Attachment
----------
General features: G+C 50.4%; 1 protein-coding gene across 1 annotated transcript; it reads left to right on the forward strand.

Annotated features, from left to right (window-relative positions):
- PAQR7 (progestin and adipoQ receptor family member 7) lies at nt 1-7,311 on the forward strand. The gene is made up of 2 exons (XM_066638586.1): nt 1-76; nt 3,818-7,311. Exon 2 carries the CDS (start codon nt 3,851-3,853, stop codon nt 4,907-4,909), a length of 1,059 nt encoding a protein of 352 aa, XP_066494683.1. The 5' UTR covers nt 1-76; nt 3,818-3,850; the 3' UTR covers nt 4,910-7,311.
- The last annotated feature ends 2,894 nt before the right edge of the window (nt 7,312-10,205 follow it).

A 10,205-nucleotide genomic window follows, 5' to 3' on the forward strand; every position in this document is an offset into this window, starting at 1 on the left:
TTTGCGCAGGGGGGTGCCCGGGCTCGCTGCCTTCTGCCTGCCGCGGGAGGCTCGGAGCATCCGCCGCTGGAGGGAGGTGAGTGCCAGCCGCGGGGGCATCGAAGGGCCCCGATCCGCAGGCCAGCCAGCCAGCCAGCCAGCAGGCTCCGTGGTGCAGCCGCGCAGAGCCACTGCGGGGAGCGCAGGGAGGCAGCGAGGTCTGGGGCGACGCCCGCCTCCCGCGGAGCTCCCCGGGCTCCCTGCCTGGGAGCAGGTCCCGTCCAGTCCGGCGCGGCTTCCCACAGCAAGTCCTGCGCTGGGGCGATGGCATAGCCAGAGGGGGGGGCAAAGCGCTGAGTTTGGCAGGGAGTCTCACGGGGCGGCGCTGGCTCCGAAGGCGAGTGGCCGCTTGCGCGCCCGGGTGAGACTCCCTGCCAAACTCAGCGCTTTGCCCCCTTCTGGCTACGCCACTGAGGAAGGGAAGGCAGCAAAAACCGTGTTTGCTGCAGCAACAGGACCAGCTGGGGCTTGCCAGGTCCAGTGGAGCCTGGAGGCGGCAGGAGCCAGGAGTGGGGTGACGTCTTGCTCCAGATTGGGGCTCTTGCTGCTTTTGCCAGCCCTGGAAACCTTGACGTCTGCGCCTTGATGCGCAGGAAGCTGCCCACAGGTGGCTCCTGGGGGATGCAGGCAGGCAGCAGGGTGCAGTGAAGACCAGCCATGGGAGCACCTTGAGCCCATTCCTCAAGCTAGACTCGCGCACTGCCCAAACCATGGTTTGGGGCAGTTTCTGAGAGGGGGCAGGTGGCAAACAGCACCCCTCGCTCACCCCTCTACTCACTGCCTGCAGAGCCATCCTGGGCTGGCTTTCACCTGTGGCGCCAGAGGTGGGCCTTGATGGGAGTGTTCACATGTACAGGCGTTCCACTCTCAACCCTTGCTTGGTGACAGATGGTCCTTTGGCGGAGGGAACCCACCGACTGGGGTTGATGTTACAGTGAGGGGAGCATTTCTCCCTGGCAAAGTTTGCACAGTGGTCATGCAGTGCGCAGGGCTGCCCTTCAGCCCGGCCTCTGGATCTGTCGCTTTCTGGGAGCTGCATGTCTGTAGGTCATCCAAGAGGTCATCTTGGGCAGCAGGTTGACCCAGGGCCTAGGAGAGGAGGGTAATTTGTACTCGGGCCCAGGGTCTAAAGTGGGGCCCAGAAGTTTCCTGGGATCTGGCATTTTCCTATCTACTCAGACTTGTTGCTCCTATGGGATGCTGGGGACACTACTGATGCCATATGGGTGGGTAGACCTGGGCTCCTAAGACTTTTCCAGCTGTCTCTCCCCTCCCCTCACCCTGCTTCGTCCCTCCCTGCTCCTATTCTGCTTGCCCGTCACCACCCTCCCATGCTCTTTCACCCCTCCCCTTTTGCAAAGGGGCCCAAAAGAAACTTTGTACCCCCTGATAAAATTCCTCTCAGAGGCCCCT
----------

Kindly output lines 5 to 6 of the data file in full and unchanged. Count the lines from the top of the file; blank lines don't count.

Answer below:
A 10,205-nucleotide genomic window follows, 5' to 3' on the forward strand; every position in this document is an offset into this window, starting at 1 on the left:
TTTGCGCAGGGGGGTGCCCGGGCTCGCTGCCTTCTGCCTGCCGCGGGAGGCTCGGAGCATCCGCCGCTGGAGGGAGGTGAGTGCCAGCCGCGGGGGCATCGAAGGGCCCCGATCCGCAGGCCAGCCAGCCAGCCAGCCAGCAGGCTCCGTGGTGCAGCCGCGCAGAGCCACTGCGGGGAGCGCAGGGAGGCAGCGAGGTCTGGGGCGACGCCCGCCTCCCGCGGAGCTCCCCGGGCTCCCTGCCTGGGAGCAGGTCCCGTCCAGTCCGGCGCGGCTTCCCACAGCAAGTCCTGCGCTGGGGCGATGGCATAGCCAGAGGGGGGGGCAAAGCGCTGAGTTTGGCAGGGAGTCTCACGGGGCGGCGCTGGCTCCGAAGGCGAGTGGCCGCTTGCGCGCCCGGGTGAGACTCCCTGCCAAACTCAGCGCTTTGCCCCCTTCTGGCTACGCCACTGAGGAAGGGAAGGCAGCAAAAACCGTGTTTGCTGCAGCAACAGGACCAGCTGGGGCTTGCCAGGTCCAGTGGAGCCTGGAGGCGGCAGGAGCCAGGAGTGGGGTGACGTCTTGCTCCAGATTGGGGCTCTTGCTGCTTTTGCCAGCCCTGGAAACCTTGACGTCTGCGCCTTGATGCGCAGGAAGCTGCCCACAGGTGGCTCCTGGGGGATGCAGGCAGGCAGCAGGGTGCAGTGAAGACCAGCCATGGGAGCACCTTGAGCCCATTCCTCAAGCTAGACTCGCGCACTGCCCAAACCATGGTTTGGGGCAGTTTCTGAGAGGGGGCAGGTGGCAAACAGCACCCCTCGCTCACCCCTCTACTCACTGCCTGCAGAGCCATCCTGGGCTGGCTTTCACCTGTGGCGCCAGAGGTGGGCCTTGATGGGAGTGTTCACATGTACAGGCGTTCCACTCTCAACCCTTGCTTGGTGACAGATGGTCCTTTGGCGGAGGGAACCCACCGACTGGGGTTGATGTTACAGTGAGGGGAGCATTTCTCCCTGGCAAAGTTTGCACAGTGGTCATGCAGTGCGCAGGGCTGCCCTTCAGCCCGGCCTCTGGATCTGTCGCTTTCTGGGAGCTGCATGTCTGTAGGTCATCCAAGAGGTCATCTTGGGCAGCAGGTTGACCCAGGGCCTAGGAGAGGAGGGTAATTTGTACTCGGGCCCAGGGTCTAAAGTGGGGCCCAGAAGTTTCCTGGGATCTGGCATTTTCCTATCTACTCAGACTTGTTGCTCCTATGGGATGCTGGGGACACTACTGATGCCATATGGGTGGGTAGACCTGGGCTCCTAAGACTTTTCCAGCTGTCTCTCCCCTCCCCTCACCCTGCTTCGTCCCTCCCTGCTCCTATTCTGCTTGCCCGTCACCACCCTCCCATGCTCTTTCACCCCTCCCCTTTTGCAAAGGGGCCCAAAAGAAACTTTGTACCCCCTGATAAAATTCCTCTCAGAGGCCCCT